Easiest plants for low-light/no Co2!

ShropshireLad

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Am I good going for any of the "Easy" range of Tropica plants, or are there some of these plants that stand out to you as easier than others, in terms of being able to cope with no CO2 injection and low light?

Thanks in advance
 

lilirose

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I have several low-tech (no CO2) tanks. The biggest one has several cryptocorynes, some Windelov Java Fern, some Bolbitis heudelotii (which is listed as "medium" but grows like crazy anyway), several species of anubias, Christmas Moss, a random unknown vallisneria, Hygrophilia, Ceratophyllum aka Hornwort, Limnobium Laevigatum aka Amazon Frogbit, and Lemnoideae aka Duckweed. I might have forgotten a few- that tank is literally choked with plants and I might not be able to see them all!
 

Wolf6

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I'm trying to remember all the plants I had in my old tanks as a kid, in the days before CO2 was mainstream. Javamoss, cryps of almost every variety, swords (osiris and regular ones), aponogeton ulvaceus and crispus, valisneria, hornwort, hygrophila species, rotala indica, Bacopa carolinea, sagitaria, and there were 2 other plants that I havent been able to find the name of yet. One looked like basil does, except it was aquatic and grew fast. I remember it smelled strongly if you cut the stems, I always liked the smell, if anyone has a clue please let me know, because I'd love to get it again. The other looked a lot like mexican oak leaf, might even be that one, but without the white lines, just green with a bit of orange at the top where the light was high. Ah and of course lobelia and good old hydrocotyle. Last but not least I also had elatine hydropiper which grew into a carpet, even back then. I had medium light, no co2, very little in the way of ferts and I had no clue what I was doing really (no internet), but still had very few algae. I obviously also tried a lot of plants that died horrible deaths, but I'll save that list for plants you DONT want to try low tech ;)
 
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hogan53

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Not sure of the basil looking plant....but this could be the oak leaf one below!
Ceratopteris cornuta maybe?
1599199429435.png

hoggie
 

zozo

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The easiest plant for a low tech would be by far the Anubias barteri... :) For the rest, it could be a bit of trial and error.
But take a look at the Tropica website, their database is categorized in Easy, Medium and advanced plants.
https://tropica.com/en/plants/search/?mode=search&sew=&dif=Easy&pgr=&ori=&use=

For low tech stay with the plants listed as Easy... This still isn't a guarantee and can be that certain plants simply don't like the parameters you are stuck with and doesn't want to grow or doesn't survive at all. Then try another easy one and so on... Choices are enough to get around... :) Could be you're lucky and all goes perfect from the start. :cool:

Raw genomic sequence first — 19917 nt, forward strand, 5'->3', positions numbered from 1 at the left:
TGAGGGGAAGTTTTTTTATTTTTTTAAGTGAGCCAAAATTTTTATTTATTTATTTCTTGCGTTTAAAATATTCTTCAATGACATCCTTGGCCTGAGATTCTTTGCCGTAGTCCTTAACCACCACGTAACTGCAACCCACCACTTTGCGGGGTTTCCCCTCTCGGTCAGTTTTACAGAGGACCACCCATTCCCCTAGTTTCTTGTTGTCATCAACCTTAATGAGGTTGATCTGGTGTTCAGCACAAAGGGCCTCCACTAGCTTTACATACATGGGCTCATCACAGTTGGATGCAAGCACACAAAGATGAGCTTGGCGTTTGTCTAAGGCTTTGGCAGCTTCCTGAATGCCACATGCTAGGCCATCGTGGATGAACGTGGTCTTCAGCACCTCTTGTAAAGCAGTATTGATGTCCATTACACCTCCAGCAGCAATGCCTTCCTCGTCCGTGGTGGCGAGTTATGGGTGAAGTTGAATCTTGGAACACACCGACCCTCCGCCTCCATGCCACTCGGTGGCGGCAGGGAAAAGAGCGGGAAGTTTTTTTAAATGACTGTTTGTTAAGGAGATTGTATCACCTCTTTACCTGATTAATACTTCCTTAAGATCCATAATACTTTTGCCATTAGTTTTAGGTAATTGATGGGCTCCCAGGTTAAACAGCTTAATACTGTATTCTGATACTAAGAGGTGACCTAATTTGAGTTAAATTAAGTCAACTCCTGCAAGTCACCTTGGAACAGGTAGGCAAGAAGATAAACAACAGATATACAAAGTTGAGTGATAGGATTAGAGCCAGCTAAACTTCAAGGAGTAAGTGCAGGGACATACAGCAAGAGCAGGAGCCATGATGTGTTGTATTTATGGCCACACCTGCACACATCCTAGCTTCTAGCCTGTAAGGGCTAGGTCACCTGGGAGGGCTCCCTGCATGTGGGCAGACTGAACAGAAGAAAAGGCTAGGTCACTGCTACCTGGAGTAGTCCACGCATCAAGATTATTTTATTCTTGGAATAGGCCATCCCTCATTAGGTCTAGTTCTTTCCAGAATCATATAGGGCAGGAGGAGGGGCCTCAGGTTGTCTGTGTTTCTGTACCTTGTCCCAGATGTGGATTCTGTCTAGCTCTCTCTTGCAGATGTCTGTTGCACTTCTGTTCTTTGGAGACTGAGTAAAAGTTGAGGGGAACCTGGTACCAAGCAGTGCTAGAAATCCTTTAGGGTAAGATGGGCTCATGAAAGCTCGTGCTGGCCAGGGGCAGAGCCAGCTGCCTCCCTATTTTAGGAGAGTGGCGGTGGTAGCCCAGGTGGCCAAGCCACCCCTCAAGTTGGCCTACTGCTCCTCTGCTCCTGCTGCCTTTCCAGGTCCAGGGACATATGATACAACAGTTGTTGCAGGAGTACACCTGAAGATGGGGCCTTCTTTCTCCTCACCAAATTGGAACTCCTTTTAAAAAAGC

Some people are successful with growing Medium difficulty plants in low tech... This also you have to try to find out.
 

zozo

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Java fern

:( 99% of our members would support this statement... I must be the noob in that 1% that can't... :oops: And I'm a huge fern fan and about 4 years ago I bought about every Java fern available i could get my hands on 5 different variations (Orange, Taiwan, philippine, needle leaf, regular) and placed it in my low tech to create a Java fern centrepiece in my scape. It went downhill from day one, now 4 years later I have to search really hard and I can find a few tiny fern surviving looking half-dead not able to recognize which one it is. :crazy: What I still have today grown healthy are the emerged ones in a terrarium setup.

For some mysterious reason, this is a difficult plant for me, I can not grow Java fern in my tanks without adding CO²... :shh: And I can't tell why...
 

dw1305

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Hi all,
or are there some of these plants that stand out to you as easier than others, in terms of being able to cope with no CO2 injection and low light?
In terms of light and CO2, definitely a floating plant. They aren't CO2 limited and have first "dibs" on the light.

Their other advantage is that they can be used for the <"Duckweed Index">, where you use the <"growth and leaf colour"> of a floating plant as an indication of nutrient status. If you have harder water Common Duckweed (Lemna minor) is probably the easiest to grow, but Salvinia auriculata group, Limnobium laevigatum or Pistia stratiotes <"are all also easy">.

After them a sub-surface floater, like the Ceratopteris <"already mentioned"> and <"Ceratophyllum demersum"> are both easy.

After that <"the plants"> others have mentioned, <"Cryptocoryne spp."> etc.

cheers Darrel
 

MirandaB

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:( 99% of our members would support this statement... I must be the noob in that 1% that can't... :oops: And I'm a huge fern fan and about 4 years ago I bought about every Java fern available i could get my hands on 5 different variations (Orange, Taiwan, philippine, needle leaf, regular) and placed it in my low tech to create a Java fern centrepiece in my scape. It went downhill from day one, now 4 years later I have to search really hard and I can find a few tiny fern surviving looking half-dead not able to recognize which one it is. :crazy: What I still have today grown healthy are the emerged ones in a terrarium setup.